DORSET is again facing the possibility of a badger cull.
Following reports that a cull is set to be rolled out in the county later this year, the Department for Rural Affairs (Defra) has insisted that ‘no decision has been made’.
Results of the trial culls in Somerset and Gloucestershire have yet to be officially released but opponents say they missed targets on how many badgers were killed, and that some were killed inhumanely.
Farmers in Dorset are broadly in support of a cull in the county, where livestock has been badly affected by bovine TB.
Dorset was a reserve site in case either of the trial culls last year could not go ahead.
The Dorset Wildlife Trust, which has begun its own programme of vaccinating badgers, welcomed news last week that MPs supported a motion put forward in the House of Commons to halt the policy on culling.
However, culls could still go ahead, despite the success of the motion.
A spokesperson for Defra said: “Bovine TB is the most pressing animal health problem in the UK and causes untold misery to our beef and dairy farmers.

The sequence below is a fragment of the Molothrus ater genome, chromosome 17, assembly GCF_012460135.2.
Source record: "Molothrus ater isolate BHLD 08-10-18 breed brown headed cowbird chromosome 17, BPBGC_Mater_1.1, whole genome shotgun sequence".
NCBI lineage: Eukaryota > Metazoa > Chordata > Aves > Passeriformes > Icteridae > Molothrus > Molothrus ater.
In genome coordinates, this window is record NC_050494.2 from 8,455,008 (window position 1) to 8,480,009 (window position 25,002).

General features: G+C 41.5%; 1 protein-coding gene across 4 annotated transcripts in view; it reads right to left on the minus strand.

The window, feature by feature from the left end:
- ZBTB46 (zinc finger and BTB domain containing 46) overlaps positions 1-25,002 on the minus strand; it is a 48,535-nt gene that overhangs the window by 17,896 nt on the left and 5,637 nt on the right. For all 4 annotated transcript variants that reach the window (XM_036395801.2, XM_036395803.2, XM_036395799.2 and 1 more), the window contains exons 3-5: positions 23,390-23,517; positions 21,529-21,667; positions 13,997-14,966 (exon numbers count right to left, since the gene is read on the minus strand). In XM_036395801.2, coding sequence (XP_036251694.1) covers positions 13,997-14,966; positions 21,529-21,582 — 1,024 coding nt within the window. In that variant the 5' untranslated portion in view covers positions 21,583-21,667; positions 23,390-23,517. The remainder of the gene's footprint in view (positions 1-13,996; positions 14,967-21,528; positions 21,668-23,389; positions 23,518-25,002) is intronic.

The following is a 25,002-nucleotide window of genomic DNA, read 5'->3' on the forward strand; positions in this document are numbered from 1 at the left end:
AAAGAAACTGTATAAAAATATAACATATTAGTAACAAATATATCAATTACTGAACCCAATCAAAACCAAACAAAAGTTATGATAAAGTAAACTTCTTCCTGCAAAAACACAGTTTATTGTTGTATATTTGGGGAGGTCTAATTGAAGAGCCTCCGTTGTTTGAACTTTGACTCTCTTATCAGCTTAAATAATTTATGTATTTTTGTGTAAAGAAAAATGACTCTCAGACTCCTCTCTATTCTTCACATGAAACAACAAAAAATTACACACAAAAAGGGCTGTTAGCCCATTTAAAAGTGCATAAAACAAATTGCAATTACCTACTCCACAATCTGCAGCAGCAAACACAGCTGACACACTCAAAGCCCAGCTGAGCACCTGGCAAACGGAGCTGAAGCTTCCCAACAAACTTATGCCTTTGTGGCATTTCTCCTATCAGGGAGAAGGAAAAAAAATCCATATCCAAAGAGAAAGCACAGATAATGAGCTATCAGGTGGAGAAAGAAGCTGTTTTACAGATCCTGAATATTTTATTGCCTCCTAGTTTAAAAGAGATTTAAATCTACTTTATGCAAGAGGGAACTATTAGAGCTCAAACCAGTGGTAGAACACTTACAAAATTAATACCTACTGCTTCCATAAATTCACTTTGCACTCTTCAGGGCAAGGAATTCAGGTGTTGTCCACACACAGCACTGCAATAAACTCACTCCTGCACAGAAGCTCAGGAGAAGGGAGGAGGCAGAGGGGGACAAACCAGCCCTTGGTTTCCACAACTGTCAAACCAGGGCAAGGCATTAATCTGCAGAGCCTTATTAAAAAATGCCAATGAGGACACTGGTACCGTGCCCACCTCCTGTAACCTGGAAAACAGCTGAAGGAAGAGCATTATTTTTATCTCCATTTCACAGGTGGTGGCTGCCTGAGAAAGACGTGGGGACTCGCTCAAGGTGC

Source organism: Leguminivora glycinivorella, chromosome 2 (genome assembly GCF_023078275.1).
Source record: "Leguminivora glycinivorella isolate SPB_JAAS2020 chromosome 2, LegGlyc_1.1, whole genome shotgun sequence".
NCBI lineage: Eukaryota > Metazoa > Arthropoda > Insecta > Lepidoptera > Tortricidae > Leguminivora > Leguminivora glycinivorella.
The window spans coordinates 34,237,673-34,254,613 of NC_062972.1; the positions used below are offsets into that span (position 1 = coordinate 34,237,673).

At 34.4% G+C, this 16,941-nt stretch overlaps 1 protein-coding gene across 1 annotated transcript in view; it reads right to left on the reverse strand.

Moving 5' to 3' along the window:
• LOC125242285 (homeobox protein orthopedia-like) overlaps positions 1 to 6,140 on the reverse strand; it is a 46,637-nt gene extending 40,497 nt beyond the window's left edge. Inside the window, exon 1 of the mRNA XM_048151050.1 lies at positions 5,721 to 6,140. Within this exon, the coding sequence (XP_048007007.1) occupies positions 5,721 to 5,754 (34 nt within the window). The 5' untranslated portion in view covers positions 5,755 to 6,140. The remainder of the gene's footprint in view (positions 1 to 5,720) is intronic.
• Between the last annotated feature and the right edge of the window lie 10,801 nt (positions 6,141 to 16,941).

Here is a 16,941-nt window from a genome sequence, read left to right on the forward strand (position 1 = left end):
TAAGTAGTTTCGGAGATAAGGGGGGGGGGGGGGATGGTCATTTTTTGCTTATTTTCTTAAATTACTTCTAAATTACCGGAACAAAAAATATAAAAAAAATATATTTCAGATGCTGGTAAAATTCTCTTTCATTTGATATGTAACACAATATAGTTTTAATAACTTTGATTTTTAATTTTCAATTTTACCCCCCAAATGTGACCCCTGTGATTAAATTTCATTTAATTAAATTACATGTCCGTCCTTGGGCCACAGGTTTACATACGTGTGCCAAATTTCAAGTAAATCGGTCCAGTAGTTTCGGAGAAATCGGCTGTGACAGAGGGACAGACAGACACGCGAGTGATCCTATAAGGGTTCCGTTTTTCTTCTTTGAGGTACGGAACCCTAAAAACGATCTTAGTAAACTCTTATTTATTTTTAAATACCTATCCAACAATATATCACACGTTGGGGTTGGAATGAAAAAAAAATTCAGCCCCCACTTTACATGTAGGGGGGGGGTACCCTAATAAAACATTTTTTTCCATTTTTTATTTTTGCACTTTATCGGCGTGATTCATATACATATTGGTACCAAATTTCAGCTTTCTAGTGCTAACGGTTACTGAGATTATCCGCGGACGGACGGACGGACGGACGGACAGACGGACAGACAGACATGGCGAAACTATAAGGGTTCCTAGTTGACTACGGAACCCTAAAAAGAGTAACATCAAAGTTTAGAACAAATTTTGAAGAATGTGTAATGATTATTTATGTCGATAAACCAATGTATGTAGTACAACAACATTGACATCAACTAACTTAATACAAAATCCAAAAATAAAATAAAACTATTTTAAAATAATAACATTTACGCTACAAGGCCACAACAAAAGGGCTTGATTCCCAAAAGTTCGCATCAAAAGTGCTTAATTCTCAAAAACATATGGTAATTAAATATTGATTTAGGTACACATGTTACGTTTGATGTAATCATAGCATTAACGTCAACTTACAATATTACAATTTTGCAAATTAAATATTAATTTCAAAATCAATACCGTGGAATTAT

“The government remains determined to tackle bovine TB by all available means which is why we have outlined a 25-year plan to eradicate this disease by addressing infection in both cattle and wildlife which was debated and approved by Parliament last year. We are considering the findings of the independent expert panel before a decision is made on making further licences to cull badgers available.”
Paul Gould, Dorset County Chairman of the National Farmers Union (NFU), said: “From what I’ve heard people have come to the conclusion that the cull will be coming to Dorset but until the official announcement is made we can’t be certain. There’s always going to be speculation but the decision is expected shortly.”
Campaigners remain opposed to a cull in Dorset and the Badger and Bovine Welfare Group, which is based in the county, is also running a programme to vaccinate badgers.
Speaking on behalf of the group Andy Hamilton said: “This is sad but not unexpected news for Dorset badgers. The three main planks of this ramshackle policy – that it would be effective, humane and eradicate bovine TB – have been shown to be rotten. We could be looking at the disappearance of badgers from parts of Dorset altogether.”